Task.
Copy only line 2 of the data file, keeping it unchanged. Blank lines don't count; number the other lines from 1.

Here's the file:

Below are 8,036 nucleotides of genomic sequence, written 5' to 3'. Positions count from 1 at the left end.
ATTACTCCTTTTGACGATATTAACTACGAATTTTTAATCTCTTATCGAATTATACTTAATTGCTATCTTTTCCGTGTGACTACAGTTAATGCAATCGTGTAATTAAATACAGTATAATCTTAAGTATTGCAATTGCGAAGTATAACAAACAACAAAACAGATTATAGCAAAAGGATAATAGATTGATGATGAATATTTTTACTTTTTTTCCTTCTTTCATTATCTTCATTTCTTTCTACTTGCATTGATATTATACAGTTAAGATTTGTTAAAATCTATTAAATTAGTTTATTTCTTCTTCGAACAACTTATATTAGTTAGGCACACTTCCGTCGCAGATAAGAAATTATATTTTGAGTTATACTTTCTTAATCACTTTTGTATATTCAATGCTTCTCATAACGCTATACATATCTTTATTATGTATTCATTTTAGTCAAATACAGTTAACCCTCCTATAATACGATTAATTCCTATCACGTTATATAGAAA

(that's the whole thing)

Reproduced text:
ATTACTCCTTTTGACGATATTAACTACGAATTTTTAATCTCTTATCGAATTATACTTAATTGCTATCTTTTCCGTGTGACTACAGTTAATGCAATCGTGTAATTAAATACAGTATAATCTTAAGTATTGCAATTGCGAAGTATAACAAACAACAAAACAGATTATAGCAAAAGGATAATAGATTGATGATGAATATTTTTACTTTTTTTCCTTCTTTCATTATCTTCATTTCTTTCTACTTGCATTGATATTATACAGTTAAGATTTGTTAAAATCTATTAAATTAGTTTATTTCTTCTTCGAACAACTTATATTAGTTAGGCACACTTCCGTCGCAGATAAGAAATTATATTTTGAGTTATACTTTCTTAATCACTTTTGTATATTCAATGCTTCTCATAACGCTATACATATCTTTATTATGTATTCATTTTAGTCAAATACAGTTAACCCTCCTATAATACGATTAATTCCTATCACGTTATATAGAAA